of various periods. The house is of brick, and
was buiit in the eleventh century. The cornice
is of marble, mid on a marble slab, on the front
nearest the cnpitol, is a long inscription in red
letter, not referring, however, to Hienzi. The
temple opposite, alluded to in Bulwer's beauti
ful novel, originally built by Servius Tullius.
has been much altered, but even yet its chaste
architecture finds many imitators. I entered
foi a moment, mid how singular was the con
trast! A Christian prdate was oifering up the
unbloody sacrifice where ence smoked the vic
tims to the capricious goddess, and the fragrant
j incense rose heavenward in sweet thanksgiving.
' Further mi 1 natiHt'd n moment b.f..rt th hemi-
I A Ul lli Oil A
tiiul Temple of Vesta, and continued my walk
j along the Tiber. Just as I passed the Lub'icim
j bridge, the funeral ofc.a young American, Uen
; jainiu F. Allen, of Huston, was on its wav to the
j g la!, ami. leaving the Tiber, I foilov
j to the English burial-ground. Taking th
ilowed on
le 'via
di San Paolo," I was soon outside the walls, and
I the buiutii'ul Cmi):iLrna was before nie. The
burial-ground was on my left, and near it the
Pyramid of Cuius Cestius. I paused for a mo
ment to look at the beaut ful Mount Testaceio to
j the Wislw.ud, . lid to loweil the little Cortege as
J they entered the strangers" resting place. There
I seemed scarce room for another grave. The
green sward was covered by tombstones telling
of Death iu a foreign land. Here and there a
rose-bush liropped its leaves on tiie snow-white
slabs, and the dark cypress was our only shade,
as s.lcntly we threaded our way to the ucwly
made grave. Slowly ami sadly Fnokeii was the
glorious service that consigned him tu his n r
row resting place, and many a face was tumid
aside to conceal the unhidden tear. I waited
until nearly all had lelt, for years of travel have
made the scene a painfully familiar one, and
turned from the young artist's new-made grave
to find the ler one of Sl.ello. . A simple slab
of marble. I w ith ::pe, i ovi rs it. and on it
me inscribed these words. "Percy IJysche Shel
ley. Cor Cm ilium. Natus IV. Aug. MDCCXC1I..
J July 8, mditcxvii.
j "N 'ithing in him that doth fade,
j But doth suffer a Sea change
Into something rich and strange.'
There is an air of poetry breathing around the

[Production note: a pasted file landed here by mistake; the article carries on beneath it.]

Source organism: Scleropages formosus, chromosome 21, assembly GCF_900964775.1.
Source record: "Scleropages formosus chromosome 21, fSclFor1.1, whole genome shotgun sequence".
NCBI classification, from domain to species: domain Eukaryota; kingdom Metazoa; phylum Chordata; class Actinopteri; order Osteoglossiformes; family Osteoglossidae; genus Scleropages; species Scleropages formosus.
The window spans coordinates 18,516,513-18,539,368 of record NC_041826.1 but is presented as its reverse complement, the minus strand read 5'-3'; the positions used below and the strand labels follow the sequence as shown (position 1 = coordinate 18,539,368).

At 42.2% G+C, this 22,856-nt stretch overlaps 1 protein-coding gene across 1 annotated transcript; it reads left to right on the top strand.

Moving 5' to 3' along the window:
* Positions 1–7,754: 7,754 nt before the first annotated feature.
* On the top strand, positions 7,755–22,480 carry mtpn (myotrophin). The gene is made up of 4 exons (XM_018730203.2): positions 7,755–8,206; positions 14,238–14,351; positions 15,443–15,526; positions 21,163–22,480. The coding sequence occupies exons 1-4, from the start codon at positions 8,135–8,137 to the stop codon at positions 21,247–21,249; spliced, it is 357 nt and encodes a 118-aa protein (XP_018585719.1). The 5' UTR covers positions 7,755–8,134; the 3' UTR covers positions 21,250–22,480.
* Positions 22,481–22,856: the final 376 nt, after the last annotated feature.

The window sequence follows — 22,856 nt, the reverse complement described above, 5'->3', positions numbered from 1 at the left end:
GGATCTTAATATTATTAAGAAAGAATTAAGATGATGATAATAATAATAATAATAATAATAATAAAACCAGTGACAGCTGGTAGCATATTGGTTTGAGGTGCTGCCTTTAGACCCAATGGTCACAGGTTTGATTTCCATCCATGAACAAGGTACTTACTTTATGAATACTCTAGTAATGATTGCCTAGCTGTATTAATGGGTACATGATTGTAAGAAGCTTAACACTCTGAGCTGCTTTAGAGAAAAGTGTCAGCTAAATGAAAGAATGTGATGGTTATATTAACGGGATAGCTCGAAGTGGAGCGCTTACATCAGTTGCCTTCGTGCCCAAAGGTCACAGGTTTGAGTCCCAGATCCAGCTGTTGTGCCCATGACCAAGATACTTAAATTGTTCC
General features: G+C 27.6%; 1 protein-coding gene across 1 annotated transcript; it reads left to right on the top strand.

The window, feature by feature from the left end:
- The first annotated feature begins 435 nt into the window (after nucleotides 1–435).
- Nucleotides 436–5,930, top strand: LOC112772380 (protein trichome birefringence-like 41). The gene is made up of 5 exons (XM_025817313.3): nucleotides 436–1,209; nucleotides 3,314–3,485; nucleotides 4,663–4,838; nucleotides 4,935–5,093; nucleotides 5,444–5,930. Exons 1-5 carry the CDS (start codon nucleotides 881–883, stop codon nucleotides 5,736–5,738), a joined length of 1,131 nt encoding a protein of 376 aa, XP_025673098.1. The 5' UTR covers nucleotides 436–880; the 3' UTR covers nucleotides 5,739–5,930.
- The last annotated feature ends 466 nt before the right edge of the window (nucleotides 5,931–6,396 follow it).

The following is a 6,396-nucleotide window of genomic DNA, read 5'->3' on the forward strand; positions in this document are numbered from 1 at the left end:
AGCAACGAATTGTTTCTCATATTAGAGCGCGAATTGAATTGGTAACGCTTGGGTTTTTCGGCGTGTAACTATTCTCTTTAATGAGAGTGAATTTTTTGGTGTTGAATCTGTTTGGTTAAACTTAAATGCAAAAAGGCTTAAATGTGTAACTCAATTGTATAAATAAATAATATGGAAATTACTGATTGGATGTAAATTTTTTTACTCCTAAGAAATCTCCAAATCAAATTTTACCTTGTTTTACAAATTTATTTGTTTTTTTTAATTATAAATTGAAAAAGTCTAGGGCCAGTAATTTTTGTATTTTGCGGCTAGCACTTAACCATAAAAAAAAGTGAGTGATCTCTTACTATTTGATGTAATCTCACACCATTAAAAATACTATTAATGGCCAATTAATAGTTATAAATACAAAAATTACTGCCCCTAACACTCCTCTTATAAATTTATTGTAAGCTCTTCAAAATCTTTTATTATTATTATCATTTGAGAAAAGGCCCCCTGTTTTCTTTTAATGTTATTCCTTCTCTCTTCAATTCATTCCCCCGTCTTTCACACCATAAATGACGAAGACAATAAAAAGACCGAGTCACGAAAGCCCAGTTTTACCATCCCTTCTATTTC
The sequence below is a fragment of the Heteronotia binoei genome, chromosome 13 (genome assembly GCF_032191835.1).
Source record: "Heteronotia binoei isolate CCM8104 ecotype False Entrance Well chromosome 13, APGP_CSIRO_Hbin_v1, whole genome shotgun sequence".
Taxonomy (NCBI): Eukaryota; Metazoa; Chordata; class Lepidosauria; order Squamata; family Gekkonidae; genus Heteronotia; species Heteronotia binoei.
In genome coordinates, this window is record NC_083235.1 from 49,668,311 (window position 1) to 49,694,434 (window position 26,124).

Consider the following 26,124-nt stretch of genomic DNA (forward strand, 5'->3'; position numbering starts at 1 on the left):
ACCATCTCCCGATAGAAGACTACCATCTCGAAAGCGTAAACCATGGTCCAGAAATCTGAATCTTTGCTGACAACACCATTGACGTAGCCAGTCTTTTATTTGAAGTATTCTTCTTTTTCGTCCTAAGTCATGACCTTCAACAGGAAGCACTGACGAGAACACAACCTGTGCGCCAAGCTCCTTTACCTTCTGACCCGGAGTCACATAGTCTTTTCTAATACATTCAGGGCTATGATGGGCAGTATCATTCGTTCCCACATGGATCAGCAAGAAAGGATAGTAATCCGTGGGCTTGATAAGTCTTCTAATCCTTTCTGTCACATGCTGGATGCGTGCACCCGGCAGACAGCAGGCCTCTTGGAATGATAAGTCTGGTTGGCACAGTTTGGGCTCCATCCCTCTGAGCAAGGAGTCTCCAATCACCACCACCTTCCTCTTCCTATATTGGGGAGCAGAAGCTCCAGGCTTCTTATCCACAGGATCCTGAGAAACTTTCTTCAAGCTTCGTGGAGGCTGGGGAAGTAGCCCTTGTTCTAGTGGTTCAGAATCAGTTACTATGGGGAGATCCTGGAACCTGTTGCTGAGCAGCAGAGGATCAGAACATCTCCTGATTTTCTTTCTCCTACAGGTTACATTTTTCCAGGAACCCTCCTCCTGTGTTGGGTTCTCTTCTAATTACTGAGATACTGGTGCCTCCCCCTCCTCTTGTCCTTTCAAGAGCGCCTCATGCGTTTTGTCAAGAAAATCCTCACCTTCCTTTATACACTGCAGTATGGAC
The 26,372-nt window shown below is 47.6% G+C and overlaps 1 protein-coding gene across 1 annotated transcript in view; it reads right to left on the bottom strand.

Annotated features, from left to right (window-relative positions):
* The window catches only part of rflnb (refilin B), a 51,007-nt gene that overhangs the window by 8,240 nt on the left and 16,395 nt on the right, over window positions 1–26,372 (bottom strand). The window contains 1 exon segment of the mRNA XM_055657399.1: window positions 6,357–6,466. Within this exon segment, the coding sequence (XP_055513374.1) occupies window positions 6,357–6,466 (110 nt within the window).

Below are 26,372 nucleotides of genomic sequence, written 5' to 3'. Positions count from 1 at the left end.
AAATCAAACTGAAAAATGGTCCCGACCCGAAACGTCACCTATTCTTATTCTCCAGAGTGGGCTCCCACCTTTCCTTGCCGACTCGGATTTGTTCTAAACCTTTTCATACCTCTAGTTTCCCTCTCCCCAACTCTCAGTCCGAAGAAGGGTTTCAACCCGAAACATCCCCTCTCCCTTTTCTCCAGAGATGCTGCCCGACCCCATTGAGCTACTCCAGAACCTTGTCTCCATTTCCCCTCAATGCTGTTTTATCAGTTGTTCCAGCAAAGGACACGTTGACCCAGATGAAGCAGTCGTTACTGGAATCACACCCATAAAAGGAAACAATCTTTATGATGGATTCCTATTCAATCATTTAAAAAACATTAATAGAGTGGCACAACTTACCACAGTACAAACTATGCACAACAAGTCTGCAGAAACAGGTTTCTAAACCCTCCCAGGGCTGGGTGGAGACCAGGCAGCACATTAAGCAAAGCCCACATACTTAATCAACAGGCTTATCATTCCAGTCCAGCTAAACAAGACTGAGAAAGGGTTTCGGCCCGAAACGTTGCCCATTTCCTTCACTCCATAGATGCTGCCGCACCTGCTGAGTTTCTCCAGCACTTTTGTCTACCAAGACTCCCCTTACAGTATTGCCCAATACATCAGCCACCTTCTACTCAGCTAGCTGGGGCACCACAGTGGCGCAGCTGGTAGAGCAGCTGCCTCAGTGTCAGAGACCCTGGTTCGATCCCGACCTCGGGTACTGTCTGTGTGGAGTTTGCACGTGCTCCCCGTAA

place which robs death of half its U-riors. A
lovely rosebush was just blushing into bloom
at the head of the stone, and a tall cypress was
at the loot, the one beautiful as the breathings
of his soul, the other gloomy as the shrine which
enclosed if. The air was adeu with the odor of
a million flowers, and nut a breath rustled the
leaves of the trees through which the golden sun
shine stole, as through the. painted window of
some Gothic aisle. An ivy hangs on the mould
ering wall close by, and yearly drops its black
berry on his er.,t.. Some one had been there
before me, and had left a pretty bouquet of fresh
culled Uowet s. His son lies near hitu.J md a s'nglc
white rose hung dew dabbled on its stalk," at
the head of the little grave. The "Cor cordi
um," in Siiei'.ey's epitaph, refers to the fact that
when his body was burned, on the shores; of
Spezzia. his heart alone was unconsuuied. Keats
is buried iu the adjoining cemetery, almost iu
the shadow of the great tomb of Cestius. His
grave is marked by a single upright stone, on
which is written in ru le characters, his simple
but atfvctiug epitaph : "This grave contains all
that was mortal of a young English poet, who.
on his di athbe.d, iu the bitterness of his ln-rt at
the malicious power of hi enemies, desired these
words to be insciib-.-d ou his tombstone: ILre
lies one icfi'me mime uuts uril in icaer,' Feb. 24,
18J1." Not a single (lower grew near his grave,
and I gathered a blade of grss tu press among
tiie leaves of "Liiii i." A nettle was growing
near tiie tombstone it had no business there by
poor K e.-U's grave, but how faithfully it recalled
his melau-holy story! Shelley has beauti
fully described this lovely spot (how .little he
I renin in I when doing so that it would be his rest